BY SAM FRIEDMAN
When insurers and brokers step out of line, Congress always rushes to probe the business, vows to pass sweeping reforms, and threatens to revoke the industry's cherished federal antitrust exemption. Funny, but I don’t sense similar outrage when high-profile plaintiff attorneys are caught corrupting the judicial system they are sworn to serve.
Indeed, despite the outrageous criminal misbehavior of two of the profession's most potent litigators, I don't see Congress rushing to investigate misdeeds by the plaintiffs bar, or pontificating about the need for direct federal oversight.
I imagine Congress is averting its gaze because just about all of our legislators are members of the bar themselves. Let he who is without sin cast the first stone, right?
Still, you’ve got to be appalled at the chutzpah of two of the most notorious lawyers in the business.
First, trial attorney extraordinaire Dickie Scruggs pleaded guilty to bribing a judge. (His son followed suit soon after.) Meanwhile, another king of class actions, Melvyn I. Weiss, copped a plea for his role in a scam to drum up plaintiffs.
The Scruggs case struck close to home for the insurance industry, as the bribery took place in a legal battle among plaintiff attorneys over $26.5 million in contingency fees from a Hurricane Katrina-related claim settlement with State Farm.
Mr. Scruggs simply got greedy, preferring to assure his firm's piece of an already fat pie by paying off the judge. He of all people should respect the integrity of the civil justice system.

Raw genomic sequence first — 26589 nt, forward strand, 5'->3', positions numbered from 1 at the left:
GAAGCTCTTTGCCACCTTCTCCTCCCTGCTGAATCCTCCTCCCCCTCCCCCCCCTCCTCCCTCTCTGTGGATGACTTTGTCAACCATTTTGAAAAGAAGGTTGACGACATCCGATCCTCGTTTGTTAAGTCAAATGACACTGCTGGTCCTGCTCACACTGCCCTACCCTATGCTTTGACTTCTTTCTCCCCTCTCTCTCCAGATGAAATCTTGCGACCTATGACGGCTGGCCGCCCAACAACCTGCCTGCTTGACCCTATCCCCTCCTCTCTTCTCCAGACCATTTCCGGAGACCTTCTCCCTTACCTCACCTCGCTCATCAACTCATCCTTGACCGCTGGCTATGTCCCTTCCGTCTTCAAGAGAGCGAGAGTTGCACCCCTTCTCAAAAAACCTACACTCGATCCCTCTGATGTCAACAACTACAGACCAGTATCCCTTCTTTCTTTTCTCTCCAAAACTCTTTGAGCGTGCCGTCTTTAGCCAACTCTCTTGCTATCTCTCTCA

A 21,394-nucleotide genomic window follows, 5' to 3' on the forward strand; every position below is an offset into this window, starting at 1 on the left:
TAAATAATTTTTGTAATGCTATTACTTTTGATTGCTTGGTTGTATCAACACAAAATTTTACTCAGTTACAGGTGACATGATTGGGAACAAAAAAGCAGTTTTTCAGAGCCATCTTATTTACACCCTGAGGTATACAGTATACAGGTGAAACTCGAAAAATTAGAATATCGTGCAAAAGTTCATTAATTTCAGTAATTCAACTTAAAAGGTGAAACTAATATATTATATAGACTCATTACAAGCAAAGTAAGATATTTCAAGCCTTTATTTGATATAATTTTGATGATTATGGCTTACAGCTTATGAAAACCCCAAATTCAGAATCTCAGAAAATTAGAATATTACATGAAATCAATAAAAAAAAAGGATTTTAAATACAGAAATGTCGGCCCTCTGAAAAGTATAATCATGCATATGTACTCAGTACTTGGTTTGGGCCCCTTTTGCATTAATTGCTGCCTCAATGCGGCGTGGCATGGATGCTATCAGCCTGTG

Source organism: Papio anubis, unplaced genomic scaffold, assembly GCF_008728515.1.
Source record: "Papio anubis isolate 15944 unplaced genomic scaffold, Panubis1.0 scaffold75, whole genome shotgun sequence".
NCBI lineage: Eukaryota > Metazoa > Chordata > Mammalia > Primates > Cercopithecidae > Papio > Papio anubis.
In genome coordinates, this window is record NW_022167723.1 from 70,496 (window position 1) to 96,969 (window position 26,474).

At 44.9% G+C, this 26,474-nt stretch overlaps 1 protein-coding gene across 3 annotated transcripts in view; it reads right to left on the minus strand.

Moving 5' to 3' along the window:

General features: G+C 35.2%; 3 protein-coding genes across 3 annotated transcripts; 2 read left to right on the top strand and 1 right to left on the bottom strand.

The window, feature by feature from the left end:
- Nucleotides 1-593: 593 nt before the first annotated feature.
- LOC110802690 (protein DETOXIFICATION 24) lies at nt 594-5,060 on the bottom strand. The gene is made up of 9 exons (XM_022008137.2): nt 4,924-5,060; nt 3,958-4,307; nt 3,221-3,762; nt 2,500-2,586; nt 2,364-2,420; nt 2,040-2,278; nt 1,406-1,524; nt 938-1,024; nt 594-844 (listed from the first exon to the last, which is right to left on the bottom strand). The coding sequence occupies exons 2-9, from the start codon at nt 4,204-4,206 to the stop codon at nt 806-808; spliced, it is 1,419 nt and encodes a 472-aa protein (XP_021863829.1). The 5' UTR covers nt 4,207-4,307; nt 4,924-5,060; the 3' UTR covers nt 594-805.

As for Mr. Weiss, he pleaded guilty to a federal racketeering charge, for which he’ll pay a $10 million fine and accept a jail sentence of up to 33 months for his illegal plaintiff recruitment activities in connection with hundreds of class-action lawsuits.
“This kickback scheme lasted for more than 25 years and had a severely detrimental effect on the administration of justice across the nation as lies were routinely made to judges,” said U.S. Attorney Thomas P. O’Brien in Los Angeles. “The scheme was based in greed, and it affected the integrity of the courts and the interests of an untold number of absent class members.”
Of course—as I noted when New York’s former crusading attorney general, Eliot Spitzer, had to resign as governor following a prostitution scandal—self-inflicted wounds like these destroying the industry’s harshest foes doesn't mean insurers or brokers weren't guilty of the blatant bid-rigging, book-cooking and contingency fee abuse they were caught committing.
But it must feel good among the vast majority of those who conduct business honestly and honorably in the insurance community to see the shoe on the other foot for a change.
In fact, it would feel even better if Congress was as indignant about the misdeeds of these officers of the court as they were about insurance industry wrongdoing.
As far as I understand the system, lawyers are state-licensed. Perhaps the feds should take over, if the states are not up to the job of policing their renegade lawyers! (Or shall we have an optional federal charter for attorneys?)
Yet all we get out of Washington in the wake of these despicable falls from grace is deafening silence.
At least these cases prove that no matter how rich and powerful the attorney, no one is above the law. Hopefully, this will discourage other plaintiff lawyers from going rogue and abusing the judicial system.
As the TV cop Tony Baretta used to lecture those he busted, “don't do the crime if you can't do the time.”
Sam Friedman is NU’s Editor-In-Chief. To respond to his column, e-mail email@example.com, or go to his blog at www.property-casualty.com.
Friday, April 11, 2008
BY SAM FRIEDMAN